Maximise publicity using networks

So, you've bought that old and mysterious property and have decided to share it with the country before restoring it and moving in. You've registered it for Heritage Open Days, online or posted off your form. Now what? How are you going to get noticed as one site among the thousands of others in the country?

© Jim Herbert - Lions House Allotments in Berwick upon Tweed

Well, you've already discovered the one publicity tool that's common to us all; the Heritage Open Days team. Katja, Sarah and Nicola are busy getting your information on the national website and you might get a name check on this blog too!  They also help you by sending you a pack of posters and balloons and the like. Use them to make sure that people trying to visit your site can find it. If your venue is a little off the beaten track, make sure you clearly signpost it to direct visitors to the site. Perhaps laminate the posters to make them more durable in bad weather.

But what else? Between the national publicity and your poster there are many publicity opportunities if you know where to look.  By way of illustration I'll talk about how Heritage Open Days works in Northumberland where I work. Different parts of the country will operate in slightly different ways I have no doubt. This is not necessarily the only way to do things and if anyone can think of something I've missed, post a comment; I'd love to hear how everyone else does it.

Big is beautiful

As Heritage Developement Officer I'm in regular contact with the national Heritage Open Days team and get the information about all registered sites in Northumberland and then work with my colleagues at Northumberland County Council in the Graphics, Web, Tourism and Communications teams to get the information out there at a county level. This year we are producing a booklet that will be distributed to all our Tourist Information Centres, Libraries, Art Centres and Museums as well as other visitor attractions in Northumberland and any number of smaller local outlets. I am hoping to work with the web team to produce a mini-site within the main county website devoted to the event. The booklet is in production now, but an updated version with later entries will be there as a download.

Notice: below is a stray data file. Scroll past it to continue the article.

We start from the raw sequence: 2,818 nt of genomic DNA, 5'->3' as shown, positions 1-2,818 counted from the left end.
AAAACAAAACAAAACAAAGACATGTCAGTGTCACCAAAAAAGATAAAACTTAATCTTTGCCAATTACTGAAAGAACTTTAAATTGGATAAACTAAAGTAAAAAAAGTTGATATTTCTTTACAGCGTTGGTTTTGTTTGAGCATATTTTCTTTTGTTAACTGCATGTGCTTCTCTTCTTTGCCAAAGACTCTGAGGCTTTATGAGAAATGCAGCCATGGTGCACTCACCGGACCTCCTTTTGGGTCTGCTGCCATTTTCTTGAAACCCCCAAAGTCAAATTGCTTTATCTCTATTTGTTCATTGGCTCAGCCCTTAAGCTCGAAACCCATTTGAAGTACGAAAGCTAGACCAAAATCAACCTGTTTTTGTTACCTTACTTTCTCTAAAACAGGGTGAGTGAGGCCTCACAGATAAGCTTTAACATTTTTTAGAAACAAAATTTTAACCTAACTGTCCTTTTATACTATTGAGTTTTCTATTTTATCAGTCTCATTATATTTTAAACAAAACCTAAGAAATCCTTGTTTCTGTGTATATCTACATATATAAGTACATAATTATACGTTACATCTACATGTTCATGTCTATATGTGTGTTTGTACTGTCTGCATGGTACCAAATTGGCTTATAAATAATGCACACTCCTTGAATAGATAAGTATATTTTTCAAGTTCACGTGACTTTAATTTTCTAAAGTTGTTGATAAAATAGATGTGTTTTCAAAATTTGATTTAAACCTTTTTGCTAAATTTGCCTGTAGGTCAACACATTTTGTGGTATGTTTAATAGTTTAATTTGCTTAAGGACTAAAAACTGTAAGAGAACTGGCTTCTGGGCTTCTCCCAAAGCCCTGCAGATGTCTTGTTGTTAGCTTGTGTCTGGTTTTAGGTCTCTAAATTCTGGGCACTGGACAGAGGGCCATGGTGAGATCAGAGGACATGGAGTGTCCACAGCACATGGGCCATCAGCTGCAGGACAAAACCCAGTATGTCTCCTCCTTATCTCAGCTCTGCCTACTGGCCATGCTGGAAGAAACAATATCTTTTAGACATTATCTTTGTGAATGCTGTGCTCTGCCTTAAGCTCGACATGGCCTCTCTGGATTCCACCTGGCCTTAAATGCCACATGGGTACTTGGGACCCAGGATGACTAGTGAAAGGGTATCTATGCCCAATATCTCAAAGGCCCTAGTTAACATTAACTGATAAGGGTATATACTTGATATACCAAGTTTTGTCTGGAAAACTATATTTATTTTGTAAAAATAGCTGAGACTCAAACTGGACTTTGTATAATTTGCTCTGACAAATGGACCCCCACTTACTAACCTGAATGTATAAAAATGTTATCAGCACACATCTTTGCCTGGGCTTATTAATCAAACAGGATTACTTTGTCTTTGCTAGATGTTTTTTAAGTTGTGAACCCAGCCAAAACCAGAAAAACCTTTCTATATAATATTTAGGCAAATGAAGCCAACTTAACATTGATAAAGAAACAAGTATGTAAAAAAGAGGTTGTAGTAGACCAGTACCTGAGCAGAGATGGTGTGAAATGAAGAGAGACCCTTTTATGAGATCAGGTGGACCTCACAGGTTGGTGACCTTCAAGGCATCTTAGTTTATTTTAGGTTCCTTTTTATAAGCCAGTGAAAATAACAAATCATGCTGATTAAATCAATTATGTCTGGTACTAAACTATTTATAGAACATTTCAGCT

Our Communications team will be doing a series of press releases to the regional and local papers, TV and radio stations in the North East and Scotland. This will culminate in a big press launch at a new Heritage Open Days venue. Last year we had excellent TV coverage. It all depends what stories are breaking on the day but it would be a massive boost if we manage to attract the cameras.

Leading locally

Northumberland is a huge rolling landscape of heritage from all periods, reflecting all our ancestors' pasts, but the county's size can be a problem. I rely on local networks to help me as local people know their areas best. Woodhorn Museum and Archives operate three other museums in Northumberland at Berwick, Morpeth and Hexham. These are obvious starting points to centre any Heritage Open Days activity around, but there are other local organisations, both 'professional' and 'amateur'.